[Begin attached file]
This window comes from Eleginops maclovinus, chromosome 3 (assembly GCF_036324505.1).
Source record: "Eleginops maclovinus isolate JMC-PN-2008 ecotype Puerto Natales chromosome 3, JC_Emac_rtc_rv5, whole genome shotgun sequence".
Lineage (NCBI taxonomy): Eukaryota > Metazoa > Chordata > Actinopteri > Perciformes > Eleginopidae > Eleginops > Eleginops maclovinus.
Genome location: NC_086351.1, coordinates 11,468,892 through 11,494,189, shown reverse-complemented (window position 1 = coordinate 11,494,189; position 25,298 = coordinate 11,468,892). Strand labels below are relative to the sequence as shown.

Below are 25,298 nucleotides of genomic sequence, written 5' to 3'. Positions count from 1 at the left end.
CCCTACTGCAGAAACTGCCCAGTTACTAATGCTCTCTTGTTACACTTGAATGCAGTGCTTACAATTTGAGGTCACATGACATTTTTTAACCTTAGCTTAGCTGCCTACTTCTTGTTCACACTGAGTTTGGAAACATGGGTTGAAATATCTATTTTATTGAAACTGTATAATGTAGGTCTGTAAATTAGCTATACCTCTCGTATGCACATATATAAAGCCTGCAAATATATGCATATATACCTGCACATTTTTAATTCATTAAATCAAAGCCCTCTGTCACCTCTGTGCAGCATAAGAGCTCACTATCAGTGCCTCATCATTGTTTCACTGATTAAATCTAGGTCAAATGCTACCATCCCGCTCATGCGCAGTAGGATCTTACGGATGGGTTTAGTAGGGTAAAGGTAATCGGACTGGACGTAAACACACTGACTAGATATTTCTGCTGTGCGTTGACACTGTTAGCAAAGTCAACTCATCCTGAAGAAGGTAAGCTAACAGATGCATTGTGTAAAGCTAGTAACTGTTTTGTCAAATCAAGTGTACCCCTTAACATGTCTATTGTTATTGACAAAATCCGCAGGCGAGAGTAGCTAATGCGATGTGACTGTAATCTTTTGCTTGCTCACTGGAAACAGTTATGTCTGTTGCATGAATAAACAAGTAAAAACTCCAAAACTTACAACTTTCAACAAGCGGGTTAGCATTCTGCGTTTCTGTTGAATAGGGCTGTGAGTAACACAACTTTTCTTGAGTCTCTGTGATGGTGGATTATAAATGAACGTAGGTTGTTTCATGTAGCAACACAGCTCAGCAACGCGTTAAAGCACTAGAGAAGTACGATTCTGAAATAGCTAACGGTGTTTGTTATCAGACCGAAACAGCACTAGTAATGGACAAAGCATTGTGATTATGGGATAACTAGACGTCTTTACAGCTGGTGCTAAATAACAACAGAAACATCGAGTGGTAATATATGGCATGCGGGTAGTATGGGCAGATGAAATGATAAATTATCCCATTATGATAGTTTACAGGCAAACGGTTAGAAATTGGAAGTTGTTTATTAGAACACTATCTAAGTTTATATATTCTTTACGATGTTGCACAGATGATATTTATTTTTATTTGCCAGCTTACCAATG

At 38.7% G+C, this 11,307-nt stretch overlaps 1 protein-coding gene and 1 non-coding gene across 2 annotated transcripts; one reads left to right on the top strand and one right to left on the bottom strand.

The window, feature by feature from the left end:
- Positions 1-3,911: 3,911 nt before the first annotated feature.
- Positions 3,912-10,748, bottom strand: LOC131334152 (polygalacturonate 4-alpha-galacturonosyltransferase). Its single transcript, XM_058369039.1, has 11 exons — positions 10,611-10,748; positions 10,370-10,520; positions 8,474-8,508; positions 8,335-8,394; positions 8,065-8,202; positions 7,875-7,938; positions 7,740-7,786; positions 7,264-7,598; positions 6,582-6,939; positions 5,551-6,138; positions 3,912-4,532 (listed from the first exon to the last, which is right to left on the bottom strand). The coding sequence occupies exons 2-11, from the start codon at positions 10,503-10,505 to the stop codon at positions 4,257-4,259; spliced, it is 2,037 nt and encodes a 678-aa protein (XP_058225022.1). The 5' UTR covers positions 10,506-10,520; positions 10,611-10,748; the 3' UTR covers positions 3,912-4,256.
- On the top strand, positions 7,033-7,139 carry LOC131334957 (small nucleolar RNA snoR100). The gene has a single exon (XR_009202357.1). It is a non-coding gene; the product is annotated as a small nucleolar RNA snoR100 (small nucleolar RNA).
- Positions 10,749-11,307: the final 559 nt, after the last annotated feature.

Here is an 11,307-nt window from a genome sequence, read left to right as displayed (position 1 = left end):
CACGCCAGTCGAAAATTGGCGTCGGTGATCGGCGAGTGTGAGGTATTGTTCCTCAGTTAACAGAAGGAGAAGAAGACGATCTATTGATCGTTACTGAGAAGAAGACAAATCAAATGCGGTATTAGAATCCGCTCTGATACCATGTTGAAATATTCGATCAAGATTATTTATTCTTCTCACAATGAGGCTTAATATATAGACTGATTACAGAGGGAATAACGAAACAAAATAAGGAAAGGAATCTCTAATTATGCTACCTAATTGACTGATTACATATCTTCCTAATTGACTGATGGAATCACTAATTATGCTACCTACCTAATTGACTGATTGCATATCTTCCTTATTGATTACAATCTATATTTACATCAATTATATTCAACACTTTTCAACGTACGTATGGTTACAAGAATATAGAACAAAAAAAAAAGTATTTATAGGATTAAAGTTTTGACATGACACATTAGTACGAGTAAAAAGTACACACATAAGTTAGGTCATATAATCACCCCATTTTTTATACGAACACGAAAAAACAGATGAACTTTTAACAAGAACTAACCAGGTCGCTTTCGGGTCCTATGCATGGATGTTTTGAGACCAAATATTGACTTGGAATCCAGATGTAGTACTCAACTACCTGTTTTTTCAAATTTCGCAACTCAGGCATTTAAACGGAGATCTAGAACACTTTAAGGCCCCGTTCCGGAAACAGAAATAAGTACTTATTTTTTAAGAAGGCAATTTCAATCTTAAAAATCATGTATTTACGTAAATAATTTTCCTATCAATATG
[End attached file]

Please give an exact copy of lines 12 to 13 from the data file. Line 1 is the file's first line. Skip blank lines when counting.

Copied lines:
- Positions 10,749-11,307: the final 559 nt, after the last annotated feature.

Here is an 11,307-nt window from a genome sequence, read left to right as displayed (position 1 = left end):